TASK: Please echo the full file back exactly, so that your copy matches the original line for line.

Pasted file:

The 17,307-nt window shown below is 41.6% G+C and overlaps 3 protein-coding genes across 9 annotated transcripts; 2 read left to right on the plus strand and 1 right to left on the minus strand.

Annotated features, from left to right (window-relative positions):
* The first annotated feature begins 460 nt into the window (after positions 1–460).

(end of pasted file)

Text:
The 17,307-nt window shown below is 41.6% G+C and overlaps 3 protein-coding genes across 9 annotated transcripts; 2 read left to right on the plus strand and 1 right to left on the minus strand.

Annotated features, from left to right (window-relative positions):
* The first annotated feature begins 460 nt into the window (after positions 1–460).